Riyadh and Paris have signed a military agreement on protecting classified information amid criticisms of France’s support for the Saudi regime’s bloody war against impoverished Yemen.
The agreement was signed by Saudi Crown Prince Mohammed bin Salman and French Defense Minister Florence Parly in the Red Sea coastal city of Jeddah, the official Saudi Press Agency (SPA) reported on Monday.
Bin Salman, who also serves as the Saudi defense minister, and Parly reviewed areas of bilateral cooperation, especially military ties, as well as regional developments.
The meeting and the signing ceremony were attended by senior officials from both countries, including Saudi military chief of staff General Fayyad bin Hamed al-Ruwaili and Francois Gouyette, the French ambassador to Riyadh.
The French defense chief’s visit to Saudi Arabia follows a trip in April by bin Salman to Paris, where the two countries signed 20 major economic deals worth $18 billion.
Growing Paris-Riyadh military ties come amid international outcry over the Saudi-led deadly military aggression against Yemen, which has killed or injured over 600,000 civilians since its onset in March 2015, according to the figures released by the Yemeni Ministry of Human Rights.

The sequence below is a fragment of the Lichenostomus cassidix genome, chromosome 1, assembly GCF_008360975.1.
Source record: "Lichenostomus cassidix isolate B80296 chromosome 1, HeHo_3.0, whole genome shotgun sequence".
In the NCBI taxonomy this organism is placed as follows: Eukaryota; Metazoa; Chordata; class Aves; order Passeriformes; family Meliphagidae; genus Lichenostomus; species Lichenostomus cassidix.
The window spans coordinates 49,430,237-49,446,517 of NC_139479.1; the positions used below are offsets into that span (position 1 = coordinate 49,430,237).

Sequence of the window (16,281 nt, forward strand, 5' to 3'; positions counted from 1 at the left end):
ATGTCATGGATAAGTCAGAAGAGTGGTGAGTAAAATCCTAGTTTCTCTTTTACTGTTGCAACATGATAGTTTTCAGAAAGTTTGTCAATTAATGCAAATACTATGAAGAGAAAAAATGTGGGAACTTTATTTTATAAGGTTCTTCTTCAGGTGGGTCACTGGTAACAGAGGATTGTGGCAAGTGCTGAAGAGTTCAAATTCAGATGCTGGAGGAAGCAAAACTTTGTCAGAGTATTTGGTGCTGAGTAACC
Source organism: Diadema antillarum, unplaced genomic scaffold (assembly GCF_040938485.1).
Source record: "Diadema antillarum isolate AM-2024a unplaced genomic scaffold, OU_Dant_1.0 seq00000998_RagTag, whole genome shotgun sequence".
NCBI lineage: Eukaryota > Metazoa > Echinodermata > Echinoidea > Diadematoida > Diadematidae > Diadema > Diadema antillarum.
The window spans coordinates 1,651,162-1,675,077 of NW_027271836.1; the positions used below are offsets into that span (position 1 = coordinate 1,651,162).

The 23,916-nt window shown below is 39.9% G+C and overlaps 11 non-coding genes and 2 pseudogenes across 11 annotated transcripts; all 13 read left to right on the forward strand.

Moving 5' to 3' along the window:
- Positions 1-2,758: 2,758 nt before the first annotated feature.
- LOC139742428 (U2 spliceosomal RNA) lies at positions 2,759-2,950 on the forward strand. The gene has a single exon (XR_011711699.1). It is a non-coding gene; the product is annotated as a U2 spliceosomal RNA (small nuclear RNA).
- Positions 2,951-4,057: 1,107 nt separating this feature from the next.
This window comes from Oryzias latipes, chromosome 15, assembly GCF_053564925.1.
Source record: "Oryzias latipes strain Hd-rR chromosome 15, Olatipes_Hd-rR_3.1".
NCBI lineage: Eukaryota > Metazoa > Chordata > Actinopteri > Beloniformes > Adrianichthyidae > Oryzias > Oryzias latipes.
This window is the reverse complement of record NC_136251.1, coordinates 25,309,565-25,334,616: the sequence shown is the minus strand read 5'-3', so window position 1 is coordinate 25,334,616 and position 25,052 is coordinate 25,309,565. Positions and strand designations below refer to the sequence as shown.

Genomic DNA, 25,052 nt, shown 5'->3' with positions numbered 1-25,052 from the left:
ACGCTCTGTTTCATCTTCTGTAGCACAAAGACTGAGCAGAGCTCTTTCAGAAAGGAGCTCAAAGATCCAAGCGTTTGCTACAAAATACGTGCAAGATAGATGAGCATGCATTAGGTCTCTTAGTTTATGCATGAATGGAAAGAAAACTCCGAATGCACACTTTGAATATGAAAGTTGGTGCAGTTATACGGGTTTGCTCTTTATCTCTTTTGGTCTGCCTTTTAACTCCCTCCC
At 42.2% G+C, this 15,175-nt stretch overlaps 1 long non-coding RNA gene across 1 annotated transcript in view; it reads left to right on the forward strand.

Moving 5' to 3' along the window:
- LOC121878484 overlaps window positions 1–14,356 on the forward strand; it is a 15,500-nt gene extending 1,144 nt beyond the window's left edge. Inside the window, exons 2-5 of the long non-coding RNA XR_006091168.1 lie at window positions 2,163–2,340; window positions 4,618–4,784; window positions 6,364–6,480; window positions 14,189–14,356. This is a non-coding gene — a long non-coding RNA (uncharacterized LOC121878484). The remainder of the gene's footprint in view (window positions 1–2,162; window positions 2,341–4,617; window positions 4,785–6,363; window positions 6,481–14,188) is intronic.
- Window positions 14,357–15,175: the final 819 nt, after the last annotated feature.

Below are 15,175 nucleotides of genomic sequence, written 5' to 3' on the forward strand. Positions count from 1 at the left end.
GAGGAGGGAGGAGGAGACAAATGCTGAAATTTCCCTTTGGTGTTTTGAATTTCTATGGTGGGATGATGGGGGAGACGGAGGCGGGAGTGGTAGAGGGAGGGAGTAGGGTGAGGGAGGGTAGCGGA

French President Emmanuel Macron has come under pressure from rights groups to scale back ties with the Saudi-led coalition over its brutal war against the people of Yemen.
According to a recent YouGov poll, 75 percent of French people want Macron to suspend arms exports to countries involved in the war on Yemen, including Saudi Arabia and the United Arab Emirates (UAE).
France, the world’s third-biggest arms exporter, counts Saudi Arabia and the UAE among its major purchasers. France’s biggest military firms, including Dassault and Thales, have major contracts in the Persian Gulf.
France is facing legal action over its arms sales to Saudi Arabia and UAE as it fails to meet human rights groups’ deadline.
Export licensing procedures have no parliamentary checks in France and are just approved through a committee headed by the prime minister that includes the foreign, defense and economy ministers.
Earlier in May, two human rights groups campaigning for a halt to French arms sales to Saudi Arabia and the UAE said they were taking their case to France’s highest legal authority.
Legal non-governmental organization Droit Solidarite and Aser, which specializes in armament issues, had given Prime Minister Edouard Philippe a two-month ultimatum in March to suspend licenses for arms sales to the Persian Gulf states.
The two rights bodies argue that France is breaking international law by providing weapons for the Saudi-led aggression against war-ravaged Yemen and subsequently committing war crimes there.
In March, Amnesty International and French human rights group ACAT published a legal report warning that Paris and its weapons suppliers faced potential legal risks over their dealings with Saudi Arabia and the UAE.